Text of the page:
The Mizoram government can finally heave a sigh of relief with the conclusion of a critical stage of a decade-long problem in the Mizo capital of Aizawl recently. It is not just about one more pact in Mizoram. It is the outcome of protracted negotiations between the state government and the Bru National Liberation Front (BNLF) for over four years in which 12 rounds of talks finally culminated in a solution agreeable to both sides: the rebels surrendered their arms and ammunition at Tuipuibari Transit Camp in western Mizoram. The BNLF, headed by its president Surjaya Moni Reang and general secretary Solomon Prophul Ushoy, had formally laid down arms, consisting of AK-47s, M-16s and SL rifles, a small batch of nine weapons with more than 600 rounds of ammunition.At least 195 Bru National Liberation Front (BNLF) cadres and their families totalling 285 people were transported from the Naisingpara camp in Tripura in 30pick-ups and 10 medium trucks with police escort. The camp, now called Sidan Transit Camp, has 42 houses to accommodate all these families. Electricity, water supply and other household facilities have been provided. Senior doctors have conducted medical check-ups of the rebels on their arrival at the camp. Mizoram home minister Tawnluia declared that the state government would take all steps to accelerate the pace of development in the western belt of Mizoram covering Bru (also known as Reangs) settlements. A special development project will be implemented, depending upon the quantum of financial assistance received from the Centre, he said. Earlier, during the visit by Union home minister Shivraj Patil, it was announced that the Centre would provide Rs 28 crore for the rehabilitation of the rebels. But now an even bigger task confronts the state government, after the paper work of the peace accord: the repatriation process of the BNLF displaced, driven out by the Mizos in 1997 and who took refuge in neighbouring Tripura. The main difference between Tripura and Mizoram is over the number of Bru refugees, who had been displaced from their homes and villages. The Mizo government says 17,000 Brus had left for Tripura in 1977 (as internally displaced people or IDPs), while Tripura says some 33,000 people were sheltered in six north Tripura camps. In addition, there was no time frame for repatriation proposed in the peace accord between the Mizoram government and BNLF, signed in April. Already, the powerful NGOs in the state have sent astrong message to the state government that proper identification of Brus ofMizo origin from those in the Tripura camps should be prioritised. These groups also asserted that the 1995 voters list should be used to identify whether ornot the person was a Mizoram resident. But officials here say that the government would take effective steps to take back the bona fide residents ofMizoram and a special development project will be implemented, depending upon the size of the financial assistance from the Centre. The BNLF, floated in 1997,had demanded a separate autonomous district council for the Brus carved out from the northwestern parts of the state. After local tension, following the deathof a Mizo forest officer in the hands of Brus, many Bru families left forTripura in October 1997. Other Brus joined them later in 1998, swelling their numbers, and they were treated as refugees by Tripura and the Government of India and lodged in six different camps. Camp life was hard for the Brus despite Central assistance and resentment finally took the shape of the militant uprising, although the number of armed cadres and arms, as noted earlier, was small. But it was a blow to the Mizoram government, which had prided itself on establishing the most peaceful state in India after the end of the Mizo insurgency in 1986. Some church leaders were approached to act as intermediaries between the government and the BNLF. In its memorandum of 18 April 2001 to the Mizoram government, the BNLF again demanded the creation of an autonomous district council under the Sixth Schedule of the Constitution and listed another nine demands. In the first meeting, Mizoram government representatives’ rejected the demand for a separate autonomous district council. This was replaced with the demand for a regional council. Another meeting in 2002, where the demands were further toned down, also failed. (The author is a freelance journalist based in Mizoram.)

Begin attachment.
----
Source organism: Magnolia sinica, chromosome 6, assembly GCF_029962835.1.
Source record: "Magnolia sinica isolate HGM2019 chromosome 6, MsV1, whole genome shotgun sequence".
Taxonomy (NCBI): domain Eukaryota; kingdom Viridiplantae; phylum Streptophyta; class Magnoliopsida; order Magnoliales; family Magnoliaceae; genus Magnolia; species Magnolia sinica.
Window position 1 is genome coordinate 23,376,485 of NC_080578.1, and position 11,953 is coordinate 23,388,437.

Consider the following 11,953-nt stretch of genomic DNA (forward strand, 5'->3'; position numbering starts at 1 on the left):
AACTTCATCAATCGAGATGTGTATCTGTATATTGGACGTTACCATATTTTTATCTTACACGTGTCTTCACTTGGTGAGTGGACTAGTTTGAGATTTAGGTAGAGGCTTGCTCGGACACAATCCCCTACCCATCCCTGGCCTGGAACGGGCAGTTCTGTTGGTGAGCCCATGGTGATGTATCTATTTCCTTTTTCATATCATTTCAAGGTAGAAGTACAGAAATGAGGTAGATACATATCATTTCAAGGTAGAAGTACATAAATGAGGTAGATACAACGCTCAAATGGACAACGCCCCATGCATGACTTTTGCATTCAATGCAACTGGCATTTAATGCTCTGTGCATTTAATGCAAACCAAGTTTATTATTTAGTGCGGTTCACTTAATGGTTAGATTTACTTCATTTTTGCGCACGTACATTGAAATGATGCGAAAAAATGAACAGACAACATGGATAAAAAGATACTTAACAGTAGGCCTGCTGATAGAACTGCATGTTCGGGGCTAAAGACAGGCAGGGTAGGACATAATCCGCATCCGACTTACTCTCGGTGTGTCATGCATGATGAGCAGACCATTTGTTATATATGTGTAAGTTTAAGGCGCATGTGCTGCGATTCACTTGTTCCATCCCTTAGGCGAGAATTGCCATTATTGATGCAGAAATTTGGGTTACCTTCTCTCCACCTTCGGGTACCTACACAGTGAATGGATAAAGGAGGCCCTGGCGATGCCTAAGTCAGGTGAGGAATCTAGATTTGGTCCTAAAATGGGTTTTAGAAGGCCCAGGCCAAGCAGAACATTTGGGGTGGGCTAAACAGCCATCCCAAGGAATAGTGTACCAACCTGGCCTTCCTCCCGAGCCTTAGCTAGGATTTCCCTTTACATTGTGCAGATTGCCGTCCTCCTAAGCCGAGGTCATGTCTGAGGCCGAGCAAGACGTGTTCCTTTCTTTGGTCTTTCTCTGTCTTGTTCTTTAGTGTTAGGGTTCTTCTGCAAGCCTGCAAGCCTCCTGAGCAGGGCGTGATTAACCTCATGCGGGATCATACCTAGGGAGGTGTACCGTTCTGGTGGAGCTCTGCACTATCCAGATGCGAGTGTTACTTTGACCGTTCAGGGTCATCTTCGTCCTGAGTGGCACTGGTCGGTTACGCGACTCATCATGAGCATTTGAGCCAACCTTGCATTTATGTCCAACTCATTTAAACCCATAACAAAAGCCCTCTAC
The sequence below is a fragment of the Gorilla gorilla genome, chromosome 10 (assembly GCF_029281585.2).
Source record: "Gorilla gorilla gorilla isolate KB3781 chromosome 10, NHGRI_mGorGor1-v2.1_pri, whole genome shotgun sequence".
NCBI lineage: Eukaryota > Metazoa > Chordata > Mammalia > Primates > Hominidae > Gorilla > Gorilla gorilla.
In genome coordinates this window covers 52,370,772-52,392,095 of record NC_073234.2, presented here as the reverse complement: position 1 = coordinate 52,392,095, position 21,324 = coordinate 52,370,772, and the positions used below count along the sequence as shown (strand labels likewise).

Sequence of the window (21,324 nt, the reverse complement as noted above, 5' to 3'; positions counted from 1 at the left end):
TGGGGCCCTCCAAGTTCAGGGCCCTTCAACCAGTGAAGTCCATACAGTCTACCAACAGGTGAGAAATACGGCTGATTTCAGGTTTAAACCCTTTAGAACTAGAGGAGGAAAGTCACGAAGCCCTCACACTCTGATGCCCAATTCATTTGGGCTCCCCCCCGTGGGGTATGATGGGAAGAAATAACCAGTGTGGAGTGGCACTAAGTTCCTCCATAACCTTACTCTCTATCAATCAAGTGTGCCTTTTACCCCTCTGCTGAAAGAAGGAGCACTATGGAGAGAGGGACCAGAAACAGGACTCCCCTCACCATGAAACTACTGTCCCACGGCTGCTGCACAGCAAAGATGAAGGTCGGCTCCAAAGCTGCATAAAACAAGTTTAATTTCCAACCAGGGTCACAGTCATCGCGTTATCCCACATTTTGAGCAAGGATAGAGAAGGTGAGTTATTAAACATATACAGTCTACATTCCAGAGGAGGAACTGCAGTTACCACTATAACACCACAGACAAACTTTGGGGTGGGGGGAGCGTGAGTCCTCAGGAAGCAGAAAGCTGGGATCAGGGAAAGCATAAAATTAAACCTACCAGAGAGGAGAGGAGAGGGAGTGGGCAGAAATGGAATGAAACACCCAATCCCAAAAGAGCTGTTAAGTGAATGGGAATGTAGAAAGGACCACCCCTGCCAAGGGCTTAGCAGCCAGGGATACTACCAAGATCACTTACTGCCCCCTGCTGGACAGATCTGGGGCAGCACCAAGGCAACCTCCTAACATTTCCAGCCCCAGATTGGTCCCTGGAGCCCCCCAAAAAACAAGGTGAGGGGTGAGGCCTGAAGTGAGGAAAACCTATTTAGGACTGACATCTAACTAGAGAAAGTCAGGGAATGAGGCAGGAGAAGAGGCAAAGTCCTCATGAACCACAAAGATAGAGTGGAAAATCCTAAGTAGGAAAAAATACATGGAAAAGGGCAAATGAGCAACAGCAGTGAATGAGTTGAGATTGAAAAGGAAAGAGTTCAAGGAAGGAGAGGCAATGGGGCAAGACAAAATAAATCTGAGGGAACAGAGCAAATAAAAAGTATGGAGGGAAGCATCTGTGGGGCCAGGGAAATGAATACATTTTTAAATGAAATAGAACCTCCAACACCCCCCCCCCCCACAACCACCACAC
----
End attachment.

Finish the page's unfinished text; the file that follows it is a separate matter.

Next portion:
Umma not adequate for migrants in Malaysia